Sunday, January 26, 2014

Marx's Dialectics

In trying to get a handle on Marx's dialectics, I found the Introduction to the Grundrisse extremely interesting, as I think the logic makes itself more apparent there than elsewhere in our initial readings. In this section, Marx methodically works through the relations between production, distribution, exchange, and consumption, demonstrating how each exists as a moment in a "totality" or in an "organic whole," although production is always the predominant moment. In so doing, Marx also demonstrates how standard cause-and-effect logic is subsumed within dialectics: it has its place but is necessarily limited in its insight.

Marx begins by examining the relation between consumption and production and comes to a threefold concept of the identity between the two. First, production and consumption are related immediately. Every moment of production is a moment of consumption: nothing can be produced without consuming something else at the same time, and nothing is consumed without producing something new. In this sense, production and consumption are two sides of the same moment in the flow of matter from one form to another.

Second, production and consumption are related mediately; they appear as "indispensable to each other" but still "external to each other." In this sense, consumption is a means or condition for production to take place, just as production is a means or condition for consumption. Naturally, without production there can be no consumption: if an object isn't first produced it can't be consumed. However, without consumption production is also impossible, because consumption "creates for the products the subject for whom they are products." A product isn't a product in reality, unless it is really consumed.

Third, and finally, production and consumption are related causatively or creatively. Each moment of production or consumption "creates the other in completing itself, and creates itself as the other." This identity corresponds to traditional logic: production causes consumption and consumption causes production; because of this, Marx acknowledges that this identity is "frequently cited in economics" in the law of supply and demand.

I think that what we see in this threefold identity is Marx's dialectic at work. Just as the first moment in Hegel's dialectic is Being (or, in the "Lordship and Bondsman" chapter, self-consciousness that exists "in itself and for itself,") the first moment in Marx's is the immediate relation between production and consumption-- production is consumption and consumption is production. From this first moment, immediacy comes outside itself and mediates itself through an other: Being is mediated by Notion, one consciousness is mediated by another, and production is mediated by consumption (and consumption by production). Finally, the other is subsumed and the dialectic advances: consumption creates a new moment of production and production creates a new moment of consumption.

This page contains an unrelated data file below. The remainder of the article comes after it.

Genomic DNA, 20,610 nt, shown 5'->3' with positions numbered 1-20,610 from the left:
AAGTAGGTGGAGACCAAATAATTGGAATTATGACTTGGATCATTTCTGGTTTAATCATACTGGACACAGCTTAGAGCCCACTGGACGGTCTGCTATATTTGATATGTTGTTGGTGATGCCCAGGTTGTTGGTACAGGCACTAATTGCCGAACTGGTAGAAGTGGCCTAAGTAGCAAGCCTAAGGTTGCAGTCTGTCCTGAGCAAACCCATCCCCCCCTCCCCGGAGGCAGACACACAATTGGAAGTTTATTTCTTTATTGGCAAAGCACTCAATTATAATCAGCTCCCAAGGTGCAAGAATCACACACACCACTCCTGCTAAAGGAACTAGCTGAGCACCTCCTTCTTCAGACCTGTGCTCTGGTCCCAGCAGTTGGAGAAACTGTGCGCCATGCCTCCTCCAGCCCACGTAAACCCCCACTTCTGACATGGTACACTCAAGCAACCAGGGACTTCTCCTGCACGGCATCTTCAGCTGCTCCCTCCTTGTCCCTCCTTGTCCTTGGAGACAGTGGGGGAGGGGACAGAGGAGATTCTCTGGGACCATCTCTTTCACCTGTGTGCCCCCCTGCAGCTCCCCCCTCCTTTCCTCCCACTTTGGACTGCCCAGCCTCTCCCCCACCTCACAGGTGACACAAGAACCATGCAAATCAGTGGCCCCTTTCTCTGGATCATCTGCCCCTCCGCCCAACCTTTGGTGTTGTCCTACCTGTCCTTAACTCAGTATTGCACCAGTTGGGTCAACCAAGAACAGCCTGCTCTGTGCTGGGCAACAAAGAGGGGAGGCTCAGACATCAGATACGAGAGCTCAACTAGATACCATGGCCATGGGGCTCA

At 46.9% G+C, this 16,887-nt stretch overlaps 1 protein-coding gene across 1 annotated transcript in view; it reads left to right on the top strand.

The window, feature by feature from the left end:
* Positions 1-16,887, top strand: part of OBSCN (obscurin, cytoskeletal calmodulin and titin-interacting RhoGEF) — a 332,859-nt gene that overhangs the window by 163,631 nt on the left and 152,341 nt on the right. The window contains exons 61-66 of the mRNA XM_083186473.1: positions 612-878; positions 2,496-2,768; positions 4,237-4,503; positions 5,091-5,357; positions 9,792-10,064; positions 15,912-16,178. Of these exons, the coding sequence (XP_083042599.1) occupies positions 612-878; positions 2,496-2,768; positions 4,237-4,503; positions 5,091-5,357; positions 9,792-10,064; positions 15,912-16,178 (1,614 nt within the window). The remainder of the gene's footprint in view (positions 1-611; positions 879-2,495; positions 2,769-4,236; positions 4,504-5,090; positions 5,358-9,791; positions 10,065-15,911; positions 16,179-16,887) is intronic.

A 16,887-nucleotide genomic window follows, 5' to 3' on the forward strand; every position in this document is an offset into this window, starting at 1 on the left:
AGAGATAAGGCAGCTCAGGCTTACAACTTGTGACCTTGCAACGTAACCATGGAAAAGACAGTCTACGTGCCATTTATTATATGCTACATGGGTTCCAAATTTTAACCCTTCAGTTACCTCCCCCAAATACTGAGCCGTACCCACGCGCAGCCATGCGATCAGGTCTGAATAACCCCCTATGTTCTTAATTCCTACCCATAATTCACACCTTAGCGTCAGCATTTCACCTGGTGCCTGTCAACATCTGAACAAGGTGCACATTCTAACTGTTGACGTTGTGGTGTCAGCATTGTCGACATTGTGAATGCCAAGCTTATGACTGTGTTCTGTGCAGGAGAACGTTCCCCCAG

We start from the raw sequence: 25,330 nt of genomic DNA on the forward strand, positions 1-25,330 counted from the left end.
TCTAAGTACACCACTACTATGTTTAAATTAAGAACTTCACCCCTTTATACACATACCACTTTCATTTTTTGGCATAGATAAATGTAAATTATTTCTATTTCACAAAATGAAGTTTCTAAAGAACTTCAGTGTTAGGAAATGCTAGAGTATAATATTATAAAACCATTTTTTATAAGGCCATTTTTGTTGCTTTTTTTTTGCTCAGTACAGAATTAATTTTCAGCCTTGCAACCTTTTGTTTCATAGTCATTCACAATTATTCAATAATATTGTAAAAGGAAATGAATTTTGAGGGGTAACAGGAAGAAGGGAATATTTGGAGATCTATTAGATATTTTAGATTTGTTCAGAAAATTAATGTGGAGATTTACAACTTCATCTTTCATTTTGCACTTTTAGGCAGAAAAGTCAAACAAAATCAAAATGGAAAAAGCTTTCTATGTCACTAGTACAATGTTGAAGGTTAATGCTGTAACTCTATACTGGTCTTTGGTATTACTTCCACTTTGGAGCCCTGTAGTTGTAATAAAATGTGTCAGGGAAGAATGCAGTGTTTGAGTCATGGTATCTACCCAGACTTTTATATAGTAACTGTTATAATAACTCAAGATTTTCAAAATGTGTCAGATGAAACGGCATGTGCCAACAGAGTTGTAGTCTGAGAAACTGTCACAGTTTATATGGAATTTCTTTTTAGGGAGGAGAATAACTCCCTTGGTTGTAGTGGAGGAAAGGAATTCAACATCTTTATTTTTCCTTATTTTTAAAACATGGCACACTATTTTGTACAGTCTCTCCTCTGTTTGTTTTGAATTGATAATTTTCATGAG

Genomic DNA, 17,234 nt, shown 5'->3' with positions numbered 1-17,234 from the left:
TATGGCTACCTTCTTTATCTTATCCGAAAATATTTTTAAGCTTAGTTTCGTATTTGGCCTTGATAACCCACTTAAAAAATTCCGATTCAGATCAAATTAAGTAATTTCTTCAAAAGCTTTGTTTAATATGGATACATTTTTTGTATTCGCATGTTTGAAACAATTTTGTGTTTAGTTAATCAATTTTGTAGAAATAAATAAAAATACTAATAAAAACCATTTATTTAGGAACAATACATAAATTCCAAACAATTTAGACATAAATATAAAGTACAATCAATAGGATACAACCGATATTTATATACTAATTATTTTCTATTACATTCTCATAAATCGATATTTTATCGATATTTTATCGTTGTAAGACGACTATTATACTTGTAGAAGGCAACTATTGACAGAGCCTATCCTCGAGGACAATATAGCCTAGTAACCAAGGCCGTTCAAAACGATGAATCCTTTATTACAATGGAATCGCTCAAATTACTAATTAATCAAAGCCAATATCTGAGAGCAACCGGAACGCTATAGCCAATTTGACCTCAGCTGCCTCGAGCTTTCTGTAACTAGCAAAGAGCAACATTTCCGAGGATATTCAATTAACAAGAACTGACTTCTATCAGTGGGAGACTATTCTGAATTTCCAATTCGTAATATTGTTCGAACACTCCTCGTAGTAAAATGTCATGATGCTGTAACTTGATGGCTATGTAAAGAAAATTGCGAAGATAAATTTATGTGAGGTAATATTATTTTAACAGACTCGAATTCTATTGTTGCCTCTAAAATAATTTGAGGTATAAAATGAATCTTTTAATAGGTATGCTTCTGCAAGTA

Marx is careful to emphasize that production is the real point of departure for this process and therefore holds a sort of predominance over consumption: "The individual produces an object and, by consuming it, returns to himself, but returns as a productive and self-reproducing individual." However, distribution and exchange step in between production and consumption to create further complications and Marx continues to move forward building the network of dialectical relations that holds everything together.

It seems clear to me that the method that Marx demonstrates here is the method of "rising from the abstract to the concrete" that he explains in the section later in the Introduction titled "The Method of Political Economy." Marx starts with the abstract concepts of "production" and "consumption" and works through a dialectical logic to connect them to each other and then later to the concepts of "distribution" and "exchange," slowly making the total process that each of these concepts are a piece of more complete. I would like to better understand this section, however, and the relationship Marx explores between his method and "the process by which the concrete itself comes into being," how his method is related to the real world.

Tim Lundy

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